Air Conditioning 101

Air Conditioning 101

How Central Air Conditioning Systems Work

Ken, the eComfort Product Expert
Product Expert

Can you imagine life without air conditioning? Oppressive heat waves that can melt the rubber on your shoes, cook an egg on the dashboard of your car, and make it nearly impossible to have a good night's rest -- sounds miserable!

Thankfully, central air conditioning makes your home cool and comfortable in the sweltering sun. Learn how your home's A/C system works to improve its performance and feel more confident finding a replacement if it breaks during the dog days of summer.


Browse Central Air Contitioners


What is Central Air Conditioning?

Central air conditioners remove heat from your home and pump it outside, leaving cool indoor air. They have been the most common method of cooling in the United States since the 1960s. 

They consist of an outdoor condenser unit, an indoor cooling coil, and ductwork that carries cool air throughout the home. A central air conditioning system is sometimes referred to as a "split system" because the indoor and outdoor components are separated.
How Central Heating and Cooling Systems Work

Image: Goodman Manufacturing


How Central Air Conditioners Work

Similar to how a sponge soaks up water, central air conditioners absorb the heat from inside the home and eject it outside through a process called the refrigeration cycle.

It's easy to understand how an air conditioner works once you see how the parts operate together.

Parts of an Air Conditioning System

Split into two parts; a central air conditioning system contains an outdoor condenser unit (below) and a coil housed on top of the furnace or inside air handler. The outdoor condenser, which does most of the work, operates in tandem with the air handler/furnace that distributes the conditioned air into rooms of your home. Take a look at the cutaway diagram below to see what is inside an A/C condenser.

Air Conditioner Components Infographic
Image: Goodman Manufacturing


The Refrigeration Cycle

Air Handler UnitThe cooling process starts when the thermostat detects the interior temperature has risen above the setpoint. It signals the control board in the air handler and goes into action. 

  1. The internal blower draws in the hot, moist indoor air from the return ducts into the air handler/furnace cabinet to be conditioned.

  2. Dirty air entering the cabinet first passes through an air filter that traps dirt and debris.

    Evaporator Coil
  3. The clean air then passes through the evaporator coil. Using metal fins to increase its surface area, the evaporator coil extracts heat and moisture from the warm air as the air passes through it. The clean, cool air is circulated throughout the home. 

  4.  A pair of copper tubes containing refrigerant, called a Line Set, connect the indoor coil with the outdoor condenser.

  5. The condenser dissipates the heat trapped inside the line coming from the evaporator coil by cycling it through its coils, where a fan at the top pushes air to accelerate the process. The refrigerant is then compressed and travels back to the indoor evaporator coil, where the cooling process continues.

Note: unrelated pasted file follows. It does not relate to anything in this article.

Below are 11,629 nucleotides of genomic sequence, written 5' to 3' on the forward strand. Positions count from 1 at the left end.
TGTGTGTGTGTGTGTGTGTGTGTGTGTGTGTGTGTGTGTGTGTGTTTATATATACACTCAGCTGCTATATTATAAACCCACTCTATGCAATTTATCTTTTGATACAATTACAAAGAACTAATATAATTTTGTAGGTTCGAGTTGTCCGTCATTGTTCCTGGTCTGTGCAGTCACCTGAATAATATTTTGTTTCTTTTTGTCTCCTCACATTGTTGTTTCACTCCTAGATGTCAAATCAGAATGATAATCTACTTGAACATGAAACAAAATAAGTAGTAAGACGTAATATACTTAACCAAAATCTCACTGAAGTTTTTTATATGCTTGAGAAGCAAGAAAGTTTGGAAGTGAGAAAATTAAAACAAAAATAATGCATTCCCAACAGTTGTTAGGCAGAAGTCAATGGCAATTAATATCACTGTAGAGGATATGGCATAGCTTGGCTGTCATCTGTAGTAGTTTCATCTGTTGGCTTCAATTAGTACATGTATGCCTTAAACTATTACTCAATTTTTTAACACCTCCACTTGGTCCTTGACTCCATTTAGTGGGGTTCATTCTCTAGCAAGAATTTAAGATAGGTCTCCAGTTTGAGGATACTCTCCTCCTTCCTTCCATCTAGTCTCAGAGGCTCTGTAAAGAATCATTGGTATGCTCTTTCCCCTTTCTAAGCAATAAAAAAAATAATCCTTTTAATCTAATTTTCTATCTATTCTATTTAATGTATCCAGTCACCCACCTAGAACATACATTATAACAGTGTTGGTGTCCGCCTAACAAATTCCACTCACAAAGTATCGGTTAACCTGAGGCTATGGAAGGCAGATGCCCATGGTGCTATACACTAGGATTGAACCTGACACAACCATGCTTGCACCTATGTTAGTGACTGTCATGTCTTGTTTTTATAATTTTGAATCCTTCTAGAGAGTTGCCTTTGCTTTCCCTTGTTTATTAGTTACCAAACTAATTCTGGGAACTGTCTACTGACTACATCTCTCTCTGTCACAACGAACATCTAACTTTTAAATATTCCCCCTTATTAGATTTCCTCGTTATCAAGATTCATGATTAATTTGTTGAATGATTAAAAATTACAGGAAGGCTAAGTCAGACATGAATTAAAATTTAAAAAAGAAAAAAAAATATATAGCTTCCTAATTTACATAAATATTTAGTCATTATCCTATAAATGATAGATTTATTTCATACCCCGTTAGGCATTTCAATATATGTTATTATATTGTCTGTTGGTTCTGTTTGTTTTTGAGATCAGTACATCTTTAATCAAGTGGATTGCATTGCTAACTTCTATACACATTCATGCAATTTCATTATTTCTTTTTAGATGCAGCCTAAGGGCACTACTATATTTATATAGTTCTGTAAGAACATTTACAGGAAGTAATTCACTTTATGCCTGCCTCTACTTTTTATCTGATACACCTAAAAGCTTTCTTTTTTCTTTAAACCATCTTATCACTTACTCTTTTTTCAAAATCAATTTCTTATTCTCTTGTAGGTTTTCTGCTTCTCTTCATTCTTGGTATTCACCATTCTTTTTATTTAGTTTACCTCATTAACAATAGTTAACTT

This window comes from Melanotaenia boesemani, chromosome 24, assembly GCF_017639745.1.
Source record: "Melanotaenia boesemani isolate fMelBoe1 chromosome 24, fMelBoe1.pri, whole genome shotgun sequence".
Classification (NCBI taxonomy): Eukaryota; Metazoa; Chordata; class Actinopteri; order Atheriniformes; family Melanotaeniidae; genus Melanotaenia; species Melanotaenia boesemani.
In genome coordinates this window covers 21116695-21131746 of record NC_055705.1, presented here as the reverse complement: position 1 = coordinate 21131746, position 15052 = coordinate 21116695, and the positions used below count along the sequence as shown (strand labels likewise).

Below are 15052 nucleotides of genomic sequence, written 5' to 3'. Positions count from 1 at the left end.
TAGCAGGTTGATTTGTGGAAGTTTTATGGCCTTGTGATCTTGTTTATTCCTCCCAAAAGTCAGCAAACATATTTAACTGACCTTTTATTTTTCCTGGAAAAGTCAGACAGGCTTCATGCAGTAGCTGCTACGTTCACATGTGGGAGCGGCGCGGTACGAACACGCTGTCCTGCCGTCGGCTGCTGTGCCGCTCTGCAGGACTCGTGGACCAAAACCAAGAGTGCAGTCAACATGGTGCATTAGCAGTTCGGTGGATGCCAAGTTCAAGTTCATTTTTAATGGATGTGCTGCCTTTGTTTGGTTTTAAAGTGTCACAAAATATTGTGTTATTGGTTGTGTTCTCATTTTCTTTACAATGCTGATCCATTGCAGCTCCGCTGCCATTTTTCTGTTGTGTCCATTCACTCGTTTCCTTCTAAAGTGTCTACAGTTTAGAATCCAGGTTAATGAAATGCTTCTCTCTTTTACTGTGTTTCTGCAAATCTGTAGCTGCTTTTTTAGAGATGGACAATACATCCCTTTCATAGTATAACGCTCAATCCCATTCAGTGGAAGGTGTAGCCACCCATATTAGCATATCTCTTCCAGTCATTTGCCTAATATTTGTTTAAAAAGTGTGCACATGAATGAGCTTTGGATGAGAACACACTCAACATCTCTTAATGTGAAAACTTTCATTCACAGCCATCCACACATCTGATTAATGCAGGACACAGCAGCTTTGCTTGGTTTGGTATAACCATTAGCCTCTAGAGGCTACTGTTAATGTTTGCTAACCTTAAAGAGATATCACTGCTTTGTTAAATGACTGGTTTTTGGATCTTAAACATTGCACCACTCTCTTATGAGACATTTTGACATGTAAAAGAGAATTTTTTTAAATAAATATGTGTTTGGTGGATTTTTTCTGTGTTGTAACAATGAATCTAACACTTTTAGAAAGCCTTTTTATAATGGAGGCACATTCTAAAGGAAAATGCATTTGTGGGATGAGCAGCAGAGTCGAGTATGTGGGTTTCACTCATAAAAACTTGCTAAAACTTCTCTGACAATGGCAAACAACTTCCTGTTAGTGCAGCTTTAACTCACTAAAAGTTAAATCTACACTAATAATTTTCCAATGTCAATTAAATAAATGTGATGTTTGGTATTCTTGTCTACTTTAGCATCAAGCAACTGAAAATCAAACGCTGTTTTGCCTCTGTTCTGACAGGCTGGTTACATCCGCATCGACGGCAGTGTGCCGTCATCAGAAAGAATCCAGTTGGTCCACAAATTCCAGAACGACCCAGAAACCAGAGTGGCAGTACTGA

HVAC Cheat Sheet

Central A/C Condenser

It's a good idea to familiarize yourself with the technical language used by HVAC professionals to understand your system when it comes to making repairs or buying a new unit.

  • HVAC - Stands for heating, ventilation, and air conditioning. This acronym is used to categorize all equipment used to regulate air temperature, humidity, and air quality.

  • Split-System - In reference to parts of the system operating both indoors and outdoors. In a split system, the condensing unit is found outside.

  • BTU - British Thermal Units - a measurement of how much heat energy can be removed from the air in an hour.

  • Ton - A measurement that refers to the cooling capacity your unit can provide under normal conditions. 1 Ton is equal to approximately 12,000 BTUs. Tons are often used when sizing a unit for your home, which can be determined based on the square footage needed to be cooled or heated.

Unmatched Expertise

Conveniently, the furnace, air conditioning, and electrical systems all work automatically without us needing to fumble around in the basement or, worse, a hot attic. Until something goes wrong.

Learning about your air conditioning system may seem overwhelming at first, but once you have the basics down, you'll be able to understand not only how your system works, but also decipher jargon to make buying a replacement simple.

If you have questions about your central air conditioner, we'd love to hear from you.


Learn: How to Buy Central A/C



Central Forced-Air Buyer's Guide

HVAC-101 | Gas Furnaces-101 | Heat Pumps-101 | Packaged Units-101 | 

Air Conditioning-101 | Air Handlers-101


Ken, the eComfort Product Expert
Product Expert
Was this article helpful?